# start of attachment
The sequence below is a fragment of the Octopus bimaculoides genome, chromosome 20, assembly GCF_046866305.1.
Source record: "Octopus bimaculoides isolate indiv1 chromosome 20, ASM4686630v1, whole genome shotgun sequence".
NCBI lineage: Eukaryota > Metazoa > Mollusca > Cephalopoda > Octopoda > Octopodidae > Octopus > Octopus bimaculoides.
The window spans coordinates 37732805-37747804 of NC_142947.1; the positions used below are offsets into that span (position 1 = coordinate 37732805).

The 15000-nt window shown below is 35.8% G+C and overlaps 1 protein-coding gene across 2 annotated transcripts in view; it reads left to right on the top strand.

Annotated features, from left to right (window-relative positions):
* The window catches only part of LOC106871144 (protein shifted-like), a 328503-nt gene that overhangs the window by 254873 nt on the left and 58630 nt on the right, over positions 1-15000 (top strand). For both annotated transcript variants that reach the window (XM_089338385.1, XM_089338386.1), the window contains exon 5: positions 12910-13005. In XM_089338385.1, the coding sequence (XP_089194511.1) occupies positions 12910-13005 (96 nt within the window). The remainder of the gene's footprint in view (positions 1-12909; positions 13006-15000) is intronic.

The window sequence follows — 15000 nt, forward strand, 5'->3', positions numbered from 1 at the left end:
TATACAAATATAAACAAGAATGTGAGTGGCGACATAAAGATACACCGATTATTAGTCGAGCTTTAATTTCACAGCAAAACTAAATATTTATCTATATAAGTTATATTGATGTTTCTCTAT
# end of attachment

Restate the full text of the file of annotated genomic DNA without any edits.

The sequence below is a fragment of the Octopus bimaculoides genome, chromosome 20, assembly GCF_046866305.1.
Source record: "Octopus bimaculoides isolate indiv1 chromosome 20, ASM4686630v1, whole genome shotgun sequence".
NCBI lineage: Eukaryota > Metazoa > Mollusca > Cephalopoda > Octopoda > Octopodidae > Octopus > Octopus bimaculoides.
The window spans coordinates 37732805-37747804 of NC_142947.1; the positions used below are offsets into that span (position 1 = coordinate 37732805).

The 15000-nt window shown below is 35.8% G+C and overlaps 1 protein-coding gene across 2 annotated transcripts in view; it reads left to right on the top strand.

Annotated features, from left to right (window-relative positions):
* The window catches only part of LOC106871144 (protein shifted-like), a 328503-nt gene that overhangs the window by 254873 nt on the left and 58630 nt on the right, over positions 1-15000 (top strand). For both annotated transcript variants that reach the window (XM_089338385.1, XM_089338386.1), the window contains exon 5: positions 12910-13005. In XM_089338385.1, the coding sequence (XP_089194511.1) occupies positions 12910-13005 (96 nt within the window). The remainder of the gene's footprint in view (positions 1-12909; positions 13006-15000) is intronic.

The window sequence follows — 15000 nt, forward strand, 5'->3', positions numbered from 1 at the left end:
TATACAAATATAAACAAGAATGTGAGTGGCGACATAAAGATACACCGATTATTAGTCGAGCTTTAATTTCACAGCAAAACTAAATATTTATCTATATAAGTTATATTGATGTTTCTCTAT